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Working at Sea: Recruitment Challenges

Working at Sea: Recruitment Challenges
July 18, 2018

The expansion of the cruise industry over the next decade brings great career opportunities for many seafarers, but also recruitment challenges for the cruise lines, according to Lena Dyring, assistant director, cruise operations, Norwegian Seafarers’ Union (NSU). She said that guests’ satisfaction ratings depend on interactions with crew. And new ships also require highly skilled seafarers who can manage the technical advancements.

In terms of sourcing crew, the NSU does not think there will be significant changes in the nationalities of future crew other than some adjustments related to new markets cruise lines are moving in to. For instance, the Chinese market requires a certain number of Chinese-speaking crew members, Dyring noted. Overall, she believes there will be more seafarers from countries where the cruise lines are already hiring from.

However, according to Dyring, a huge untapped resource for cruise lines is the recruitment of women. She said the percentage of women seafarers is still very low – especially in the more technical roles. “It is a paradox that women graduates from maritime colleges in many countries have problems getting the necessary sea time to get and maintain their licenses while the industry overall is struggling to recruit for these same roles,” she told Cruise Industry News.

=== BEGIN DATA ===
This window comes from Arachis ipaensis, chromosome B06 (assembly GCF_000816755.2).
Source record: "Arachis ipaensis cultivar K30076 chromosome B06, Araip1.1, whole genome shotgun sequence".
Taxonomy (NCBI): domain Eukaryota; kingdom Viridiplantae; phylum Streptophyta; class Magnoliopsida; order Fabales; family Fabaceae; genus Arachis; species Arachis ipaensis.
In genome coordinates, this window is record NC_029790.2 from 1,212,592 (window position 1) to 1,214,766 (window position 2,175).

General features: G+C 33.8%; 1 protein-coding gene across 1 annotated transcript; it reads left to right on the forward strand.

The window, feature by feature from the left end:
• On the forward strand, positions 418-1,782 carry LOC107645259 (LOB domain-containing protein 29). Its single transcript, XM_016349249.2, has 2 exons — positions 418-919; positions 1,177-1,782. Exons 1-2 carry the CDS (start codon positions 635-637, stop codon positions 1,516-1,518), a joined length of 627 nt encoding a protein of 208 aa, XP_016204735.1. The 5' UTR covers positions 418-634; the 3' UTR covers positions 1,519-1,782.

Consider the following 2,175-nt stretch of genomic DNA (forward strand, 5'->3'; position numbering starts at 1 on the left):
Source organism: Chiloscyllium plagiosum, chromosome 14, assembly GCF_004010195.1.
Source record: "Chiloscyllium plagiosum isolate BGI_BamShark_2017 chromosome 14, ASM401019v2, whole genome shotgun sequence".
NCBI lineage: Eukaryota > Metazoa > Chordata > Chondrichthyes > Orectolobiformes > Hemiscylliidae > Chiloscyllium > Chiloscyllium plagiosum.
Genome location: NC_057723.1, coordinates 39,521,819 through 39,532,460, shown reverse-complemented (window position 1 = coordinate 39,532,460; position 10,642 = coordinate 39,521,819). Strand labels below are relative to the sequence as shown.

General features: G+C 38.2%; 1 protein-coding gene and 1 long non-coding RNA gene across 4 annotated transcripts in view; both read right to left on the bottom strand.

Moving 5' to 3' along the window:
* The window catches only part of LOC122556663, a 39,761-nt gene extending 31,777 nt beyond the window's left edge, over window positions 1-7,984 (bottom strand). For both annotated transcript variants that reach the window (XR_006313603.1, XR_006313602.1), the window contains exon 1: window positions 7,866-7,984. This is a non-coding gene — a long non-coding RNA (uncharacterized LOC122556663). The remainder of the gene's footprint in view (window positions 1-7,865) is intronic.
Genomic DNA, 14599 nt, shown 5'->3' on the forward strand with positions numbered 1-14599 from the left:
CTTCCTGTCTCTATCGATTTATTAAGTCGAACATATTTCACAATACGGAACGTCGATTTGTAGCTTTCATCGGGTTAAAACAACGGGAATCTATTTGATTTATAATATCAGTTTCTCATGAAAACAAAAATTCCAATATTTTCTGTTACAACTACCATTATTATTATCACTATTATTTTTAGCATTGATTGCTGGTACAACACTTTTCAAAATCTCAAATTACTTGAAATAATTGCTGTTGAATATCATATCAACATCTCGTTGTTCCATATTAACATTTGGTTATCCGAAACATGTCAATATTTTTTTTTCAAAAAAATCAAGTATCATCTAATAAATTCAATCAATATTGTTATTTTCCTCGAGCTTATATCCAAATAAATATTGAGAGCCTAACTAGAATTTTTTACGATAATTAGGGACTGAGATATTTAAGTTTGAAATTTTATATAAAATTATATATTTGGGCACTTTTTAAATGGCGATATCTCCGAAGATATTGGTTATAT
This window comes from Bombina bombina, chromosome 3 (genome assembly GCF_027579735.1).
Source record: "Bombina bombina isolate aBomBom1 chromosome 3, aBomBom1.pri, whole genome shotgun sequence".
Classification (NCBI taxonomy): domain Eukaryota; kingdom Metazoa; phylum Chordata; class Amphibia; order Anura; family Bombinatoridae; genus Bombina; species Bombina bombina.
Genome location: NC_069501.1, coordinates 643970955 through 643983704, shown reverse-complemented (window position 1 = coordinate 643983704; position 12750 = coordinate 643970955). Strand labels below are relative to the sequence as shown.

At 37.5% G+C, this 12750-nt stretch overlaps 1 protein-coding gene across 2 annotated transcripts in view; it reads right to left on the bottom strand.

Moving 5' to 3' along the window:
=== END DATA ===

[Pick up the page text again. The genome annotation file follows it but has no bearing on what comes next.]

“Many companies offer the necessary training and education so that seafarers can seek new roles and be promoted internally,” Dyring said. “In this regard, we think it is important that the cruise lines ensure they have sufficient cadet berths and that women seafarers hold a significant portion of these roles. When the training period is over, seafarers need to know that they have a promising career path in the company if they are successful.”

Continuous training and development aboard is also very important to retain seafarers and make sure they have successful, long term careers in the company, she added. This includes continuous training of management in order to ensure a positive attitude toward crew and create a friendly working environment.

“The days of the ‘my way or the gangway’ attitude toward managing people really should be numbered at this point. However, we clearly see that this attitude is still alive and well in some places from the feedback we get from seafarers. These same seafarers also often say they are actively looking for other opportunities with a different company. This is a shame, because it does take a lot of time and investment to train a good seafarer – in any role on the ship.

“In our interactions with seafarers we see that the cruise lines that are willing to invest in successful HR strategies and departments – both shoreside and on the ship – are the ones that come out on top and the ones where the seafarers want to work.”

Excerpt from Cruise Industry News Quarterly Magazine: Summer 2018